Thank you for the information on neurosteroid replacement. After 36 years living with intractable catamenial epilepsy it is a joy to read about new research with promise.

  2. Linda Barbadoro

    I suffered seizures at menopause and now my daughter has catamenial epilepsy that is still not under control. Thank you for your continued research on this disease and I pray for your success for my daughter and the thousands of women just like her. Progesterone has not helped. We’re still searching. Maybe Ganaxolone is next?

  3. I am 29 in June, from Ireland and always suffer around my period.I have had epilepsy since I was nine & have never found a drug that worked. I afraid to go to work around my period.
    Please just continue your good work, as I am to married next year and to have a wedding day without a seizure.

  4. My daughter now 16 has had an increase in seizure activity from the age of 12. Many medications have been tried but without any luck. She would have seizures two days before her cycle or right after her cycle began. Seven months ago her doctor added another medication called Diamox to her current medications and knock on wood she has been seizure free for almost seven months now. It is very important to keep track of your cycle and keep a seizure diary so you can give this information to your neurologist. This sounds weird coming from a guy but I love my daughter and I did what was necessary to help her.

  5. Sabrina Juatco

    My name is Sabrina. My daughter Maritess started her seizures when she was 12yrs old when she started her menstruation. She is on 3 combination of meds and still not controlling her seizures. she gets seizures everyday. She feel good if she doesn’t get a seizure for 2 days. Her menstrual period is very irregular and that affected her so much. Her seizure gets severe once a month during her cycle. Hope and pray that you will find a cure soon. Thank you

  6. In 1994 as I approached menopause, I started to have Grand Mal Seizures. At that time, I was uninsured, and going to a clinic for help. After several seizures, I was put on Tegretol. I stopped the meds, because I didn’t like the side effects. More seizures. Went back on the meds, but reduced the amount. I highly recommend that anyone who is not seizure free, work closely with their neurologist as this was dangerous and I didn’t realize it. Menopause became unbearable for me. I had hot flashes all night long and couldn’t sleep. My memory was affected, my hands swelled, vision was blurry and the anxiety was awful. I would feel faint. I was put on HRT by my gynecologist. After two weeks, I was a new woman. Slowly and gracefully I went through menopause and MY SEIZURES STOPPED. After several years of taking Tegretol and HRT (Prempro) I eliminated the Tegretol………..slowly, slowly and slowly. In 2003, I stopped the HRT after the womens health initiative said their study showed ill effects of long term use of HRT. It is 2010. I have not had a seizure since 1997. I don’t know if it was the HRT, fate, or the combo, but I am so grateful and it gives me hope that others out there can be helped too. Please, DON’T GIVE UP. If one medication doesn’t work, try another and another. Until it stops. Be proactive, keep charts, take vitamins, and talk to your Dr.’s. They need to hear our voices. Best wishes to all of you, Linda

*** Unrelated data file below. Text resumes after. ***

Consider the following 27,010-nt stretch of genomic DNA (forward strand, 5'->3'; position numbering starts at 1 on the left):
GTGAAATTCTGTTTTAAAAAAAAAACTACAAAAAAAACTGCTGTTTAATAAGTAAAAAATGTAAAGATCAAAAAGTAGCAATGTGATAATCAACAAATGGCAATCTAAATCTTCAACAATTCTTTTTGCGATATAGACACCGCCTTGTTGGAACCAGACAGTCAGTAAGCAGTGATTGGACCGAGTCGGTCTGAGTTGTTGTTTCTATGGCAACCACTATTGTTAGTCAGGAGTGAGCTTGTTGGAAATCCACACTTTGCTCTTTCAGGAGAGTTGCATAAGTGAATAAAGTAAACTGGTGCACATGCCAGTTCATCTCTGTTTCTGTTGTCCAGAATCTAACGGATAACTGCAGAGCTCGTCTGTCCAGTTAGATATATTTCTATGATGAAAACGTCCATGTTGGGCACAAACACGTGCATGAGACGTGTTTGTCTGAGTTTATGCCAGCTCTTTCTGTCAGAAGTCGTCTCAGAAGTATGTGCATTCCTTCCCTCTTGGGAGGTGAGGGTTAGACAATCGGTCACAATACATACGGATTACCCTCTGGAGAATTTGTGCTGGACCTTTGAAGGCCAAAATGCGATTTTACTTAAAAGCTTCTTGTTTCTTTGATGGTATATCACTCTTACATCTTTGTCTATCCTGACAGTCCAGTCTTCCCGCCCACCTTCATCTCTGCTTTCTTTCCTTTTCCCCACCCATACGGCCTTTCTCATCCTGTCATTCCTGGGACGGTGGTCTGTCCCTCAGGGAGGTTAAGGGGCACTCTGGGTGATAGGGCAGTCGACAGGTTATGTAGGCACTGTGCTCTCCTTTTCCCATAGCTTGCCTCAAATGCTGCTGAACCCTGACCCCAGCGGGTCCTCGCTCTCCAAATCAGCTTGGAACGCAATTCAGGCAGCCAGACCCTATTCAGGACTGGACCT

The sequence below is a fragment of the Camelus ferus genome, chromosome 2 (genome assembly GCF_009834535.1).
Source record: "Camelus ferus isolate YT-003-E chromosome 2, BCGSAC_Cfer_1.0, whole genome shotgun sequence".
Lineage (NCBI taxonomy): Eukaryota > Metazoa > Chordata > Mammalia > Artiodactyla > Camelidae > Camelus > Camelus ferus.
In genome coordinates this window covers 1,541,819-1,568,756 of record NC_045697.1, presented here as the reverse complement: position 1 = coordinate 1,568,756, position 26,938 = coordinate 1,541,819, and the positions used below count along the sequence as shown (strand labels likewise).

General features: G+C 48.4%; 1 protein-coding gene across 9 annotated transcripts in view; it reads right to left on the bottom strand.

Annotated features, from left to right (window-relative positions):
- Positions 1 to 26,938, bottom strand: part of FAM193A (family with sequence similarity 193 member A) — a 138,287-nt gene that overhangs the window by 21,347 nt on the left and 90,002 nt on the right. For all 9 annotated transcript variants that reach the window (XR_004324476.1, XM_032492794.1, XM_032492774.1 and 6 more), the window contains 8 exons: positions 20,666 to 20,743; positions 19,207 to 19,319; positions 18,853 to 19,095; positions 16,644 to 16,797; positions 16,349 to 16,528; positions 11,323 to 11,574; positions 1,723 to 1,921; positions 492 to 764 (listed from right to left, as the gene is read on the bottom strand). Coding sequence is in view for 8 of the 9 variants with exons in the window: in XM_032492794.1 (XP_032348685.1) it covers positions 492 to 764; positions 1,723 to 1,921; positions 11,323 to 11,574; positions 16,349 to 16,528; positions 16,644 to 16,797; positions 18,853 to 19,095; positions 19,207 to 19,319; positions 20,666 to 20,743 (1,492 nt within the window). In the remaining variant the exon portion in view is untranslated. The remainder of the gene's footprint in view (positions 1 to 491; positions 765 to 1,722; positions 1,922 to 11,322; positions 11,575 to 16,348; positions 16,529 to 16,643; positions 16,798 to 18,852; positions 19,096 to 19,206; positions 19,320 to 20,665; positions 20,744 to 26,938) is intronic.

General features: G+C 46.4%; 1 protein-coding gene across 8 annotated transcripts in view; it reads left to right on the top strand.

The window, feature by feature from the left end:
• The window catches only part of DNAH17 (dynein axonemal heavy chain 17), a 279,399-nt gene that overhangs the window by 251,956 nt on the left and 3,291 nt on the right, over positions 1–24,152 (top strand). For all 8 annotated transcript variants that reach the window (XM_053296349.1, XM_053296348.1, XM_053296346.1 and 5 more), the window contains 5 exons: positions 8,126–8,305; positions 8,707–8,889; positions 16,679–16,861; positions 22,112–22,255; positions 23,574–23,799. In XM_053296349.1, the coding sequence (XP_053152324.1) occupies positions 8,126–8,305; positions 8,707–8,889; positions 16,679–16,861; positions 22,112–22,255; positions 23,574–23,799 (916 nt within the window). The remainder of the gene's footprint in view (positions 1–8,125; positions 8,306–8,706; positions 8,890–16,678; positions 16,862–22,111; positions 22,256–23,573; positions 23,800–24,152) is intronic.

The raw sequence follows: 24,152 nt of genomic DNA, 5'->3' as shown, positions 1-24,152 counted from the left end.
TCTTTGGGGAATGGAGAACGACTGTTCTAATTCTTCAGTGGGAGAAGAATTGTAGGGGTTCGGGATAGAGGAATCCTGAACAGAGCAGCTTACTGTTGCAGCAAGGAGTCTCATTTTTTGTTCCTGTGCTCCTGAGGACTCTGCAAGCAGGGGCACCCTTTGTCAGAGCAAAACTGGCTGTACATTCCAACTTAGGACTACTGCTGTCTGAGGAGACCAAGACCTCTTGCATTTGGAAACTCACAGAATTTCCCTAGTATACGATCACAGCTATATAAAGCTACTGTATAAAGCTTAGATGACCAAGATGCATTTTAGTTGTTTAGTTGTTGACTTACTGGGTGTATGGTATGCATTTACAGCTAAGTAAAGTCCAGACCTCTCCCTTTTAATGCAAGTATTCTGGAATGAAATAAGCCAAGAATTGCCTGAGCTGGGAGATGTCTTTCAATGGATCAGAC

7. My Girl and I have decided to give Progesterone a go after many years of Her having siezures, They began when she was pregnant, second trimester… She had never noted the connection of her siezures and her periods, but I keep a journal one result of which was, I knew when she was due, partly to be forewarned and to when to adopt best behaviour. The regularity of her attacks, full mal-grande, usually only one, was apparent 3 days before and the same after. Usually before. She has never taken any medicine for the ailment as she would rather put up with the siezures than the side effects.After a particularly bad fit in the shower involving hot water, she finally gave in to my patient nagging and we got a prescription for Progesterone. We had to sign a waiver (We’re in Australia)to say that we did not recieve this scrip in any connection with the prevention of epileptic siezures… Progesterone was widely used up to the 1940′s for the treatment of epilepsy in both men and women, ( they’ve know about it since 1881 ) but when thousand of men began to come home badly wounded,many with head injuries and severely epileptic, they took the shotgun approach… Progesterone was dumped for the following reasons. They didn’t know how much to give MEN, also it COULDN’T be patented, (That’s what they said) Have a pill instead, Fred. As my girl has NOT been on any other medicine for the treatment of her Epilepsy we look forward to the next few months knowing that what is happening is the Progesterone alone… Shall keep you posted, Seamus D. Australia.

  8. The majority of people just dont understand the severity or complexity of an epileptic seizure. It’s posts like this I’m hoping will change peoples understanding of the disease.